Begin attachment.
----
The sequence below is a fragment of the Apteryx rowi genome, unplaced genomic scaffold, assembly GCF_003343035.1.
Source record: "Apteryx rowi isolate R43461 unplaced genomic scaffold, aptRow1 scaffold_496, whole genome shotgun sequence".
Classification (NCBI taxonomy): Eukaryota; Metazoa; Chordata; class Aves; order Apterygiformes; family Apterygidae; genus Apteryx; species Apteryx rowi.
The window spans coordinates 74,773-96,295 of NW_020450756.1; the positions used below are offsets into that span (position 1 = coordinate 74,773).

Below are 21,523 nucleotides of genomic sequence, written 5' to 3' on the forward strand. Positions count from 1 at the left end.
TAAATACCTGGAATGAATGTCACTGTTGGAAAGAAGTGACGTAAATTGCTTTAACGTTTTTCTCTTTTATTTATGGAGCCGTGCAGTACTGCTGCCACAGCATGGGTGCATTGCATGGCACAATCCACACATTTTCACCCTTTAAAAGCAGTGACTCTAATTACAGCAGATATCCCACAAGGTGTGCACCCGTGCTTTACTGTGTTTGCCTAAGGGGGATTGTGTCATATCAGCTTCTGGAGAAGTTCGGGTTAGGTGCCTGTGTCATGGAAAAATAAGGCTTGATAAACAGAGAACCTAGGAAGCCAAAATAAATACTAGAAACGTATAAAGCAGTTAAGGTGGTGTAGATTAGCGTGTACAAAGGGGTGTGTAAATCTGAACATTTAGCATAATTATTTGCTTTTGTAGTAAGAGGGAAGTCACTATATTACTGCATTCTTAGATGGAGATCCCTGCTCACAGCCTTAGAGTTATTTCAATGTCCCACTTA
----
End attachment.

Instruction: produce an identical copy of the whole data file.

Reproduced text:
The sequence below is a fragment of the Apteryx rowi genome, unplaced genomic scaffold, assembly GCF_003343035.1.
Source record: "Apteryx rowi isolate R43461 unplaced genomic scaffold, aptRow1 scaffold_496, whole genome shotgun sequence".
Classification (NCBI taxonomy): Eukaryota; Metazoa; Chordata; class Aves; order Apterygiformes; family Apterygidae; genus Apteryx; species Apteryx rowi.
The window spans coordinates 74,773-96,295 of NW_020450756.1; the positions used below are offsets into that span (position 1 = coordinate 74,773).

Below are 21,523 nucleotides of genomic sequence, written 5' to 3' on the forward strand. Positions count from 1 at the left end.
TAAATACCTGGAATGAATGTCACTGTTGGAAAGAAGTGACGTAAATTGCTTTAACGTTTTTCTCTTTTATTTATGGAGCCGTGCAGTACTGCTGCCACAGCATGGGTGCATTGCATGGCACAATCCACACATTTTCACCCTTTAAAAGCAGTGACTCTAATTACAGCAGATATCCCACAAGGTGTGCACCCGTGCTTTACTGTGTTTGCCTAAGGGGGATTGTGTCATATCAGCTTCTGGAGAAGTTCGGGTTAGGTGCCTGTGTCATGGAAAAATAAGGCTTGATAAACAGAGAACCTAGGAAGCCAAAATAAATACTAGAAACGTATAAAGCAGTTAAGGTGGTGTAGATTAGCGTGTACAAAGGGGTGTGTAAATCTGAACATTTAGCATAATTATTTGCTTTTGTAGTAAGAGGGAAGTCACTATATTACTGCATTCTTAGATGGAGATCCCTGCTCACAGCCTTAGAGTTATTTCAATGTCCCACTTA